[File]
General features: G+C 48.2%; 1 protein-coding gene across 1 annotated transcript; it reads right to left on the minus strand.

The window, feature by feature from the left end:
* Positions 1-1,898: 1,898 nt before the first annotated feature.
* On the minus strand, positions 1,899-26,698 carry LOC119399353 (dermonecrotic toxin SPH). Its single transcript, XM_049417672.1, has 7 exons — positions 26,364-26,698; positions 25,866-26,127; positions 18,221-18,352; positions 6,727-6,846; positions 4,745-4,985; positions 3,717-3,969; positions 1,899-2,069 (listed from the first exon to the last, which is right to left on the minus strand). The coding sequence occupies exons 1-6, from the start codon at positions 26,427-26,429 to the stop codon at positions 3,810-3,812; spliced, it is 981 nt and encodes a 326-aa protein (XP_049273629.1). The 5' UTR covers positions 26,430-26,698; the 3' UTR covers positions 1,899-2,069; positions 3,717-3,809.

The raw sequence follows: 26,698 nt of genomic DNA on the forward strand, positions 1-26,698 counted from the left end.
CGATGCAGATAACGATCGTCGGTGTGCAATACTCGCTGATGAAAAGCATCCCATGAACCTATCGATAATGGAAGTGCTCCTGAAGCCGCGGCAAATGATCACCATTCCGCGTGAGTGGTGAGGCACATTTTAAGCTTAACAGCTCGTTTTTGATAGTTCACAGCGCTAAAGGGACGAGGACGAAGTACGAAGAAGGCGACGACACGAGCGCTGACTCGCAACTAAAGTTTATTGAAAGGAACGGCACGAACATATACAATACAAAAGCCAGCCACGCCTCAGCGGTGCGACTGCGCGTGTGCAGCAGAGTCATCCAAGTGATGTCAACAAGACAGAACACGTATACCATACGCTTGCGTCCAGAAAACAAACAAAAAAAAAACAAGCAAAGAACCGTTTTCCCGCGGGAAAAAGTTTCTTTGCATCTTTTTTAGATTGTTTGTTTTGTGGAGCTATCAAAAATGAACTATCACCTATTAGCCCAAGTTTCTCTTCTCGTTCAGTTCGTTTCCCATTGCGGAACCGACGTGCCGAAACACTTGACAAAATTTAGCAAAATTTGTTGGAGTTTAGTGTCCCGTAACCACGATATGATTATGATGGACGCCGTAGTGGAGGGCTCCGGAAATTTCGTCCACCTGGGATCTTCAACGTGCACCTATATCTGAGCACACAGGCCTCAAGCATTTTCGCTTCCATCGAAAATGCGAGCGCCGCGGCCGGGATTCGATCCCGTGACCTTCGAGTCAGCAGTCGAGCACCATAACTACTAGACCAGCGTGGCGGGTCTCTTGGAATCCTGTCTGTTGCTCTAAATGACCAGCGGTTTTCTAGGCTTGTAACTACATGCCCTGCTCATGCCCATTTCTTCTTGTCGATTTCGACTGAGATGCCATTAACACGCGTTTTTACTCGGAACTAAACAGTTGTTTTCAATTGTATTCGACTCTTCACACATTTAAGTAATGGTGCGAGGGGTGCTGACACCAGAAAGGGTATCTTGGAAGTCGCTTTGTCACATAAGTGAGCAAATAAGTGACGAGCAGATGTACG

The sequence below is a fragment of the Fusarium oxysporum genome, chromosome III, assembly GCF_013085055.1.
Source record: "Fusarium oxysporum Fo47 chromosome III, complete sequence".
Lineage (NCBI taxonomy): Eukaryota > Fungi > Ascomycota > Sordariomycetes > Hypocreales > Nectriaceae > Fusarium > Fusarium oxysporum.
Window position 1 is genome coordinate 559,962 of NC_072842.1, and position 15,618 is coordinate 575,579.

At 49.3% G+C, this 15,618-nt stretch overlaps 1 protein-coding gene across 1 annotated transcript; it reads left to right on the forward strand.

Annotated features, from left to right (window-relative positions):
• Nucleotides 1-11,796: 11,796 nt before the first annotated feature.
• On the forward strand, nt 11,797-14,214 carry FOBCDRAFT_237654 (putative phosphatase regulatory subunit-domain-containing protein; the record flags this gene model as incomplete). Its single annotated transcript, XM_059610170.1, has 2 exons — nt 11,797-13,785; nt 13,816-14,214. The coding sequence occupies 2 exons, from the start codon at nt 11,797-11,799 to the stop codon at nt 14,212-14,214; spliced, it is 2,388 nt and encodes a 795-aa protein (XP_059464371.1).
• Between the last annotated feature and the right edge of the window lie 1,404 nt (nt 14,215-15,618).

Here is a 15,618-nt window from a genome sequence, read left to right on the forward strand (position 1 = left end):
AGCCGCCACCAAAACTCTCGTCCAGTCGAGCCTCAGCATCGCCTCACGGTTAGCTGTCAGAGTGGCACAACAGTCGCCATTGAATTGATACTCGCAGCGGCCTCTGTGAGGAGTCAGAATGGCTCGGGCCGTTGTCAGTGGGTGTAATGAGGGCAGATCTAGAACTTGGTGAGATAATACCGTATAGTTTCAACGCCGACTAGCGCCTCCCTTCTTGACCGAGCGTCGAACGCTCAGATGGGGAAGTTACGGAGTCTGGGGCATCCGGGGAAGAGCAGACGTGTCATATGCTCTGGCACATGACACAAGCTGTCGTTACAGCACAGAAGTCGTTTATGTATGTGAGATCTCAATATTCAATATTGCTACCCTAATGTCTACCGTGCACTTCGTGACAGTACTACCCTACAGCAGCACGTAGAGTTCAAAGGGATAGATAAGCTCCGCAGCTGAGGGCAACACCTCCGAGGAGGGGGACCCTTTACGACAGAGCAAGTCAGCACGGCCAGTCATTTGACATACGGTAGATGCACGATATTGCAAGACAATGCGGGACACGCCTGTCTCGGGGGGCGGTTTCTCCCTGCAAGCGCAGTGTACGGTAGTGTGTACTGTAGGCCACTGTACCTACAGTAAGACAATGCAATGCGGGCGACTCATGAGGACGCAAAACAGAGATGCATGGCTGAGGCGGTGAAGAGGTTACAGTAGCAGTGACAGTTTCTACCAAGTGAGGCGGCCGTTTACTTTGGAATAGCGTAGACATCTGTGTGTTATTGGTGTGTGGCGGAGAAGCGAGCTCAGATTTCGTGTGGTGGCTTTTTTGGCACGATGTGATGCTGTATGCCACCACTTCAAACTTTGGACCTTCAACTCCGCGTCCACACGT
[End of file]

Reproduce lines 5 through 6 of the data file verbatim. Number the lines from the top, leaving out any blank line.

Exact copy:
The raw sequence follows: 26,698 nt of genomic DNA on the forward strand, positions 1-26,698 counted from the left end.
CGATGCAGATAACGATCGTCGGTGTGCAATACTCGCTGATGAAAAGCATCCCATGAACCTATCGATAATGGAAGTGCTCCTGAAGCCGCGGCAAATGATCACCATTCCGCGTGAGTGGTGAGGCACATTTTAAGCTTAACAGCTCGTTTTTGATAGTTCACAGCGCTAAAGGGACGAGGACGAAGTACGAAGAAGGCGACGACACGAGCGCTGACTCGCAACTAAAGTTTATTGAAAGGAACGGCACGAACATATACAATACAAAAGCCAGCCACGCCTCAGCGGTGCGACTGCGCGTGTGCAGCAGAGTCATCCAAGTGATGTCAACAAGACAGAACACGTATACCATACGCTTGCGTCCAGAAAACAAACAAAAAAAAAACAAGCAAAGAACCGTTTTCCCGCGGGAAAAAGTTTCTTTGCATCTTTTTTAGATTGTTTGTTTTGTGGAGCTATCAAAAATGAACTATCACCTATTAGCCCAAGTTTCTCTTCTCGTTCAGTTCGTTTCCCATTGCGGAACCGACGTGCCGAAACACTTGACAAAATTTAGCAAAATTTGTTGGAGTTTAGTGTCCCGTAACCACGATATGATTATGATGGACGCCGTAGTGGAGGGCTCCGGAAATTTCGTCCACCTGGGATCTTCAACGTGCACCTATATCTGAGCACACAGGCCTCAAGCATTTTCGCTTCCATCGAAAATGCGAGCGCCGCGGCCGGGATTCGATCCCGTGACCTTCGAGTCAGCAGTCGAGCACCATAACTACTAGACCAGCGTGGCGGGTCTCTTGGAATCCTGTCTGTTGCTCTAAATGACCAGCGGTTTTCTAGGCTTGTAACTACATGCCCTGCTCATGCCCATTTCTTCTTGTCGATTTCGACTGAGATGCCATTAACACGCGTTTTTACTCGGAACTAAACAGTTGTTTTCAATTGTATTCGACTCTTCACACATTTAAGTAATGGTGCGAGGGGTGCTGACACCAGAAAGGGTATCTTGGAAGTCGCTTTGTCACATAAGTGAGCAAATAAGTGACGAGCAGATGTACG